What are the requirements?

Philippine Dual Citizenship Guide

We got a question from Linda,

Philippine Dual Citizenship Guide

Here’s what Linda had to say:

I am wondering: What are the requirements for obtaining dual citizenship (US/The Philippines) as the spouse (US citizen) of a Philippine citizen who will shortly obtain US citizenship making him a dual citizen Philippine/US? Most of what I have read applies to Filipinos recovering Philippine citizenship they had previously relinquished. How might someone in my circumstance, a US citizen, obtain dual citizenship? What are the requirements in my case?

Thank you for your kind assistance with this matter.

Sincerely,

Linda

Her’s what Bob said:

Philippine Dual Citizenship is only available to people who are former Philippine Citizens. Foreigners like you and I do not qualify.

Take care.

Comments

  1. Ed says

    Bob is right. Marrying a Filipino does NOT automatically grant you Phils citizenship. All is does is make you and your family “legal” (as a family) in the eyes of Pinoy law, which isn’t a bad thing. It however (no surprise!) thus makes you completely liable for everything your wife does whether you are aware, consent or not, so be very sure about who you marry.
    On the Phils citizenship question, a lot of digging (sorry I didn’t save the URL before that brownout) told me that presuming you meet a bunch of simple requirements, for example keeping your nose clean, respecting values, integrating with the community, continually enrolling your school-age kids in school, etc., you may apply for Philippines citizenship after 10 years of legal residency. (Which reminds me that I need to dig out my current and old passports and a bunch of other documents.) I expect to start that process soon, surely to the incredulity of BI officials when I’m the first to ask them in a long time.

    • says

      If you are married to a Philippine Citizen, then the time is reduced to 5 years that you must live in the country to apply for citizenship. Probably the two most difficult requirements is that you must learn one of the Philippine languages, and also are required to renounce your citizenship – foreigners cannot be dual citizens in the Philippines. Good luck to you, Ed.

      • Ed says

        Bob, after attending at BI in Davao a week ago, you seem to be 100% correct.
        As I expected, my foreigner Philippines citizenship query was met with polite incredulous looks, as in “You want to do _what_?” At first they referred me to the person who handles visa applications. After 10 minutes of explaining that I actually want to become a naturalized Philippine citizen, she realized that I already have a proper Immigrant Visa and said (translated to english: “you already have all you need, why would you want to become a citizen of the Philippines?!?”). Bottom line, she and the others there explained that BI doesn’t handle citizenship applications from foreigners, instead it requires a special legal petition, recommended that I contact an attorney for such, and sincerely wished me “Good Luck”. I hope that relating this may help any other immigrants with the same questions.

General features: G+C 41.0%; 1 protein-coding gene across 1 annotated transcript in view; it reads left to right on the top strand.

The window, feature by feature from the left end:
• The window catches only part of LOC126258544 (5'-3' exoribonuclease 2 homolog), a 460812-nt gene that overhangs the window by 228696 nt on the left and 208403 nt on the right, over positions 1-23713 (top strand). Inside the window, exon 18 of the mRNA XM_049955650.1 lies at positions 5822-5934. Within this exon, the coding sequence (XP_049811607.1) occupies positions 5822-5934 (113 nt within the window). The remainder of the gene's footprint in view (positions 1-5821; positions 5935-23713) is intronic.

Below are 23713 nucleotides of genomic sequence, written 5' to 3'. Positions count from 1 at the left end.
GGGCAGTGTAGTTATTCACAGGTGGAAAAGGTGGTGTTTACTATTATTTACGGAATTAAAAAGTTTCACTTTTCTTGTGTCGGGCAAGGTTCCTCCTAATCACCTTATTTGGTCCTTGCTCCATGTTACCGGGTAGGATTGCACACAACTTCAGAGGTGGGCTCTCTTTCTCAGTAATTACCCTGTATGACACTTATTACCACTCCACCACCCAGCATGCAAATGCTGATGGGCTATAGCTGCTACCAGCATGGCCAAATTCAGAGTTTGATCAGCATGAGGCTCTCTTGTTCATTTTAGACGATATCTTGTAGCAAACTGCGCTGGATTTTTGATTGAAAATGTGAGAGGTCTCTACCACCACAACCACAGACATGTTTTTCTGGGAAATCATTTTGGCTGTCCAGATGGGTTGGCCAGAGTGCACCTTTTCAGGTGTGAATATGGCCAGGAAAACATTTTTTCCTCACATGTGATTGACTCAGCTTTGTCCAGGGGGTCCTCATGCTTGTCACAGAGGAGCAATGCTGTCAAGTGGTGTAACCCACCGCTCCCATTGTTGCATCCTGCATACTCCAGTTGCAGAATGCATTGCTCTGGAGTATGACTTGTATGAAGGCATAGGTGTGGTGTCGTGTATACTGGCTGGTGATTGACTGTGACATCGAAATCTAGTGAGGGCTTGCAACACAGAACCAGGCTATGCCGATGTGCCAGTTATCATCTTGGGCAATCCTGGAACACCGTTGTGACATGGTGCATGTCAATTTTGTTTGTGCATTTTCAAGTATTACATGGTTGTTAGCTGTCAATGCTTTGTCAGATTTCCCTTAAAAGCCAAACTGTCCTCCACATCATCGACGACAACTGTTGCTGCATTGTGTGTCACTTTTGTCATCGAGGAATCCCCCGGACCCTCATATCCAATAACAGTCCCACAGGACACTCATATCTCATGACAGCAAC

Ob-comment: I found the Davao BI people very nice, kind, respectful and helpful for the normal things they are there to process, like my ACR annual reporting and kindly aided me with my reporting, change of address and marital status, plus creating a new set of records at the Davao office (given that my original files are at BI in Manila), all at minimal possible cost. All in Tagalog, of course, while my wife went across the street to Victoria Mall. :)

          • Ed says

            Thanks too, Bob.
            A few more items on the question of a foreigner acquiring Philippines _citizenship_, gleaned from my own research and a bit of email with Bob, that might help others considering it.
            In short (you can google for details), the requirements are fairly simple things, such as continuous residency for 10 years (or 5 if married to a filipino/a), integration with the community, becoming marginally proficient in the language, staying out of trouble, honestly swearing allegiance, etc.
            The big kicker is that a foreigner is required to renounce his/her natural citizenship.
            No dual citizenship for foreigners in the Philippines!
            That typically defacto means:
            1/ shutting down your overseas business with attendant loss of vital income. It’s gone.
            2/ giving up your right to any possible pension from your former country, no matter how much you paid in there, it’s gone.
            That’s a show-stopper for most people, hard to live and support your family and (Philippines) community with 100% forced loss of income. That may not be the intention of the Philippines immigration laws but that’s surely the effect. Your good intentions are irrelevant, the law is the law.